For the last couple of days, the army chief’s comment in response to a question by an angry young officer has reverberated in every drawing room, every office, every daily and every electronic media outlet.
Admittedly, in a country like ours, where the army continues to wield political power even if it is from behind the curtains, any statement by the army chief does merit analysis. The background in which this question and response was made, was one which could point in many directions; each one of concern and a perceptive analysis was necessary.
But, equally true is the fact that our emerging media is in cut-throat competition and some outlets specialise in sensationalising news items. They, therefore, create controversies, even if none exist. They do not advert to the damage they might cause by creating conflicts where none exist.
Having said that; our defenders from the army, police, rangers, the Frontier Corps, the Constabularies, even our youth, of the likes of Aitizaz Hassan and their families are hurting. I am hurting.
I have nothing special to boast of in my career as a soldier. No distinctions, no awards, no recognitions, nothing. I was just an ordinary soldier; a very ordinary soldier. When I look back at my career, perhaps, the one credit I can claim is that in my generation of soldiers, I might number among the very few who spent the greatest amount of time in conflict zones.
Never before in our 67-year lifespan, has our soldier been tested, like he has been for the last decade or more. He has seen more death and destruction than most soldiers — except those who saw the World Wars — will ever see. More comrades in arms wounded, losing limbs, organs, incapacitated for life. And yet, these injured soldiers smile at the ruined future ahead of them, as others smiled at death when she embraced them.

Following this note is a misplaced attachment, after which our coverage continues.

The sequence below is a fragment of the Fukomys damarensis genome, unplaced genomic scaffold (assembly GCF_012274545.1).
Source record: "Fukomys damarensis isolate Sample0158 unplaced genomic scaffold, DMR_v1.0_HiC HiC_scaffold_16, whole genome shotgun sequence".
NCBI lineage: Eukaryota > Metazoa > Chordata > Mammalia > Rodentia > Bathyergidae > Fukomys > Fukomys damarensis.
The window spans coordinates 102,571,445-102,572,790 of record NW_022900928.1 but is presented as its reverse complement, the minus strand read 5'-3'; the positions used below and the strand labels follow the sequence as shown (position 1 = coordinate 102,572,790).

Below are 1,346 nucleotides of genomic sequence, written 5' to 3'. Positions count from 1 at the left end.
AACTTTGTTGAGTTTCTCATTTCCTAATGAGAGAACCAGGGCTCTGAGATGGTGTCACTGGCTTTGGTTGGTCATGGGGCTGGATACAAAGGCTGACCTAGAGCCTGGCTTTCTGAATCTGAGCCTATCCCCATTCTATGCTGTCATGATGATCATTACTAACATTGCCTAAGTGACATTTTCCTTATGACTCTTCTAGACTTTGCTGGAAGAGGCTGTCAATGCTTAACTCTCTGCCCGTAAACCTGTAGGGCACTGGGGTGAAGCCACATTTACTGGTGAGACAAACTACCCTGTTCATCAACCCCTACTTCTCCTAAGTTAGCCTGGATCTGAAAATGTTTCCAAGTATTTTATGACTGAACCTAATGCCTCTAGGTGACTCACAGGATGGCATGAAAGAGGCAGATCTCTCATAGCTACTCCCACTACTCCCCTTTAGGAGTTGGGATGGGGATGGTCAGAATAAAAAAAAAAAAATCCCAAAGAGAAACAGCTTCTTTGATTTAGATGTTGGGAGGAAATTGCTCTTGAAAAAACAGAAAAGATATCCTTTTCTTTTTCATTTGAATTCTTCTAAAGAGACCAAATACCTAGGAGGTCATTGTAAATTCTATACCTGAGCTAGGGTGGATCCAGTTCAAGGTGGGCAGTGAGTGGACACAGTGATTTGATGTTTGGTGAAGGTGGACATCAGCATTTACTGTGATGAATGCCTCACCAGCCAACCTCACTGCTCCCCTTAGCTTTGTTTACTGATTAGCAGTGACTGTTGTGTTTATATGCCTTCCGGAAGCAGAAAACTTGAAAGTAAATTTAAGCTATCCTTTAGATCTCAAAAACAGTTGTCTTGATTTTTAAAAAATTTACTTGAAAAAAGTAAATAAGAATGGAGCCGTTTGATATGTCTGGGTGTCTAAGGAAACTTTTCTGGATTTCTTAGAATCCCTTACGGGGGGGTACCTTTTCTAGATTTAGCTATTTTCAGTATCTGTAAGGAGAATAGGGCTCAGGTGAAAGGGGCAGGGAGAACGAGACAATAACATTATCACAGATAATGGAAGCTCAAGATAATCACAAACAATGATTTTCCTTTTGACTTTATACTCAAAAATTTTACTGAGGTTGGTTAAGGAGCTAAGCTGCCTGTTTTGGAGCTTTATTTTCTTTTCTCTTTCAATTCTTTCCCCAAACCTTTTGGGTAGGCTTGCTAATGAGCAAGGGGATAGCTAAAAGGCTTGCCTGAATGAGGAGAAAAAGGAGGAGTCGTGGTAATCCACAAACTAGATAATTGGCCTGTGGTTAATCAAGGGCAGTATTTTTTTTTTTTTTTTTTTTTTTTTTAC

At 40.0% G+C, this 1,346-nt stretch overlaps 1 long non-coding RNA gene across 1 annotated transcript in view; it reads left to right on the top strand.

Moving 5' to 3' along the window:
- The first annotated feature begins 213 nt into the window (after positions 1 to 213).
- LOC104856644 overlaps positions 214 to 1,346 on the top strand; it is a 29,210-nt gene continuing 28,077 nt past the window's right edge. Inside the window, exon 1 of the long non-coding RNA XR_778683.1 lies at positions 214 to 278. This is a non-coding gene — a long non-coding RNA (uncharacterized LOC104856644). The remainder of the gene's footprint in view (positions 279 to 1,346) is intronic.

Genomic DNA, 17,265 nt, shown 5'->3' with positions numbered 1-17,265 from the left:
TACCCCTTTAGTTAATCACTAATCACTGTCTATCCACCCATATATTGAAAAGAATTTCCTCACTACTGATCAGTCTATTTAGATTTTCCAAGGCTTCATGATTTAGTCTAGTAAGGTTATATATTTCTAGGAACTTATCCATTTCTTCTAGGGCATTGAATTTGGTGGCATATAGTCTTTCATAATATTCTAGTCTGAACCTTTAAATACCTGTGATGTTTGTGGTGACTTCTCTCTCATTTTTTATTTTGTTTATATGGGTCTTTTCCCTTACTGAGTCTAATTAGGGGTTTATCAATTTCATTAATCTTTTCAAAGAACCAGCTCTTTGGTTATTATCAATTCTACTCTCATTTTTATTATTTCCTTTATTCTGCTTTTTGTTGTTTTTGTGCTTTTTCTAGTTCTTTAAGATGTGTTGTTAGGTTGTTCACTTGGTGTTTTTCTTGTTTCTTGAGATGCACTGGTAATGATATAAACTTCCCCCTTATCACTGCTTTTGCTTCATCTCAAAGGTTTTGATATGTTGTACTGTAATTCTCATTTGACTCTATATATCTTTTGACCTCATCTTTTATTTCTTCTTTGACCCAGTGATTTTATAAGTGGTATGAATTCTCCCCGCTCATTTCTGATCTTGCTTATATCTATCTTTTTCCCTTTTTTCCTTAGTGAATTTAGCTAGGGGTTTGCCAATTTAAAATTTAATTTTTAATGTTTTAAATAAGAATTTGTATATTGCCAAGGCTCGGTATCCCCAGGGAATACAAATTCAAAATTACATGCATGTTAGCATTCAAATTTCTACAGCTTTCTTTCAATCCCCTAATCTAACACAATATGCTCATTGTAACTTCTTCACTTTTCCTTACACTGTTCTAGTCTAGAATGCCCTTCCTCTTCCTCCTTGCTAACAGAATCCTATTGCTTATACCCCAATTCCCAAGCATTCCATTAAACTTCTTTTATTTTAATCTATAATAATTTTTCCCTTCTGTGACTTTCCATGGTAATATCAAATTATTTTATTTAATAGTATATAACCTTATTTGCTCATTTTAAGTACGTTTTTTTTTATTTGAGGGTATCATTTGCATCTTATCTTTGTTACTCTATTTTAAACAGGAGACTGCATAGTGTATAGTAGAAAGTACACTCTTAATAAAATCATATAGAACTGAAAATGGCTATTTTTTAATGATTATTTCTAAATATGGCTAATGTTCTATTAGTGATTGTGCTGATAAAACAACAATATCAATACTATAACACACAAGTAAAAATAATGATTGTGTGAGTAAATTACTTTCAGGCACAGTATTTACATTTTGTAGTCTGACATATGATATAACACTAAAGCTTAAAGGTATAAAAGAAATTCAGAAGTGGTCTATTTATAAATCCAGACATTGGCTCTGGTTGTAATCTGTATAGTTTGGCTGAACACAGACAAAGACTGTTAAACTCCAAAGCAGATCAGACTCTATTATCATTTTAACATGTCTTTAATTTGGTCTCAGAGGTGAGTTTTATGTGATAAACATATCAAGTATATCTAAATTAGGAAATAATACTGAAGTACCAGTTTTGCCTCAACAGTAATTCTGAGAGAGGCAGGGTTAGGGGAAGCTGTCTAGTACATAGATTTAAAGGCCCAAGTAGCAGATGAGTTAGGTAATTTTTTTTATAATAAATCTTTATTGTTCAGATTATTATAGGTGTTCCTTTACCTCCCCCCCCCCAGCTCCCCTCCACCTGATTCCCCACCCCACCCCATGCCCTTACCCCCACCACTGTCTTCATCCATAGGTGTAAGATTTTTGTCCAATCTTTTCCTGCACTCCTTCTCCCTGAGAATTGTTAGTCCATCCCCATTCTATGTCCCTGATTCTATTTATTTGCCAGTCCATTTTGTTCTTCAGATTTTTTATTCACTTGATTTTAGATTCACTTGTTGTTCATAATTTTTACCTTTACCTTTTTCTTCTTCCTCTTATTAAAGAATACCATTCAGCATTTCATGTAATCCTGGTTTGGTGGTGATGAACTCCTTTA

They smile at a ruined life because they ruined their own life to protect their fellow citizens; the duty they had sworn to.
Let me state unequivocally that there is no lack of respect, admiration, gratitude, affection, even love, of the common citizens for their defenders, in any uniform. And yet, our soldier hurts and I, too, am in agony.
In all these years, General Raheel was the first to manage to get the prime minister to visit injured soldiers in hospital. No elected leader visited injured soldiers for years past. Our cowardly elected leaders shed crocodile tears at the execution of Hakimullah Mehsud — the coward who corrupted hundreds of children’s minds, made suicide bombers of them, killed hundreds if not thousands of innocent Pakistani citizens and half as many soldiers.
Self-styled ‘maulanas’ of the like of Munawar Hassan called Hakimullah a shaheed (martyr). Fazlur Rahman, the Grand Maulana, went even further and stated that if a dog was killed by Americans, it would be a martyr too.
I am not a scholar of any subject, least of all, religion. But I do know that shahadat is a consequence of the deceased’s intent, not of who killed whom.
I wonder where these people acquired their titles of ‘Maulanas’. If these were bestowed on them, shame on the one who bestowed them this title. Shame on us, the citizens of this country, including the media, for accepting their right to this title and continuing to address them as Maulanas even after they utter such absurdities.
I number among those who think that the law should run its course on Musharraf.
Let justice take its course, but justice must also be seen to be done. And yes, in such cases, perceptions are more important than realities.
No politician attended the burials of Chaudhry Aslam or that brave teenager. It did me proud to see the army paying homage to the police officer and that valiant Aitizaz. Beware you blind fools. Beware. Aitizaz is our future. Not the Hakimullahs. Don’t bet on the wrong horse, unless you have no political future.
Yes; our defenders are hurting and I am in agony.
Published in The Express Tribune, April 13th, 2014.
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